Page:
It was a proper nostalgia fest. I suspect the beautiful sunshine helped us to retrieve memories of those drought-ridden years; picking blackberries on the other side of a dried-up brook, rounders matches, birthdays, ABBA records, firework displays, chiffon scarves, CND rallies, flared trousers, tape cassettes and kiln parties in communes. Sadly, our old house looked a bit run-down and unloved. Someone had slapped a cheap-looking conservatory on the side of it, right over the bit we used to call our secret garden. The next-door neighbours had added an extension to the front of their house, which took their front door round the corner, as though their house were turning away from ours in shame.
35 years later...
The year of the drought...
Potton itself has hardly changed, but for the field filled with beautiful, tall horse chestnut trees that we used to look at from the upstairs windows of our house, which had become a swanky new housing estate. Even the causeways looked the same, lined with the same old hawthorn bushes, dock leaves and sticky grass plants.
From Bedfordshire we travelled cross-country to Northamptonshire, via towns like Kimbolton, along those roads that always seemed to be obscured by blankets of mystical swirling fog in my teenaged years.
We parked up in Higham Ferrers, which is where we lived in the 1980s. It looks very different these days. There was a great deal of expansion in the town in the naughties and I felt a bit like the central character in Orwell's Coming Up for Air, who visits his old town and doesn't recognise it.
It's cleaner again, which is great. The last time I visited, great piles of rubbish filled the little pond where I used to catch newts and sticklebacks. Fortunately the rubbish has now gone, and the town feels like it's taking care of itself a little bit better these days. There's a lovely little cafe in the market place, with a court yard out the back. It used to be a shoe shop in my day, which tells you all you need to know about the collapse of the local industry.
We looked at our old school, The Ferrers School, through tall iron railings. It has become a performing arts specialist comprehensive. Plastered all over the walls are all sorts of motivational comments; "aspire, achieve..." all very well, but have they ever asked me back to inspire and motivate the kids? No! I get asked to speak to posh kids in Scarborough!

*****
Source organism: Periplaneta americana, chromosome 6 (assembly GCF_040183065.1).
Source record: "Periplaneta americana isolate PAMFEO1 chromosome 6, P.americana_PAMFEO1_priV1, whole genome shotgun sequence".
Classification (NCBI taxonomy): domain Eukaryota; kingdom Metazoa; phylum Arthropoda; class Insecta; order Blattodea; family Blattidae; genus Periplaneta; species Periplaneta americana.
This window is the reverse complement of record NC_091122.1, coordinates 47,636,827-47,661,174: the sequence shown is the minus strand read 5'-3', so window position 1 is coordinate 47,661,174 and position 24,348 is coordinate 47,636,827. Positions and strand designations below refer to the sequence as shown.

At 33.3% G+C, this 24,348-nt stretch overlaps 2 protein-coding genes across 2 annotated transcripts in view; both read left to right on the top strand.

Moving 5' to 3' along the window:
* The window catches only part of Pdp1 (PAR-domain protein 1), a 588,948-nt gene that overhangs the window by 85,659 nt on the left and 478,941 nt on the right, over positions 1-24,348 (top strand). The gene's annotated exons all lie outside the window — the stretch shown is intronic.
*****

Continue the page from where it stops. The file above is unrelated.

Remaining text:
We went home via Bedford and a little spot we always called "the magic place" which, since the health and safety brigade have got involved to divert the river and put up all sorts of pathetic little plastic picnic tables, has lost a great deal of its magic. There's nothing as grotesque as a place suddenly recognising its potential, and trying hard to become the thing that it was doing naturally so perfectly. Furthermore, Edward had brought two smoothies from Asda, which had gone all fizzy and wrong, so the moment was well and truly spoilt!
Ceci N'est Pas Une Glas!
We went instead to the beautiful Dunstable Downs and watched a family with the longest kite in the world. Back to London, and we're off to see Nathan remove all his clothes in Naked Boys Singing tonight!
April 22nd 1661 was the day before the Coronation, and the day that the King made his glorious procession from the Tower of London to Whitehall. Pepys got up, and dressed himself "as finely as he could" in a velvet coat that he'd had made six months hence. He went with both Sir Williams and their families to Mr Young, the flagmaker's in Cornhill, where they had an upstairs room to themselves from which to watch the parade. They had good cake and wine, and a brilliant view of the street below. I'll let Pepys take over, for his words are rich and detailed.
It is impossible to relate the glory of this day, expressed in the clothes of them that rid, and their horses and horses clothes, among others, my Lord Sandwiches. Embroidery and diamonds were ordinary among them. My Lord Monke rode bare after the King, and led in his hand a spare horse, as being Master of the Horse.The King, in a most rich embroidered suit and cloak, looked most noble. The streets all gravelled, and the houses hung with carpets before them, made brave show, and the ladies out of the windows, one of which over against us I took much notice of, and spoke of her, which made good sport among us. So glorious was the show with gold and silver, that we were not able to look at it, our eyes at last being so much overcome with it. Both the King and the Duke of York took notice of us, as he saw us at the window
Later in the day, Pepys chatted to Lord Sandwich, and discovered that his fine suit had cost a whopping £200! That's Elton John profligate!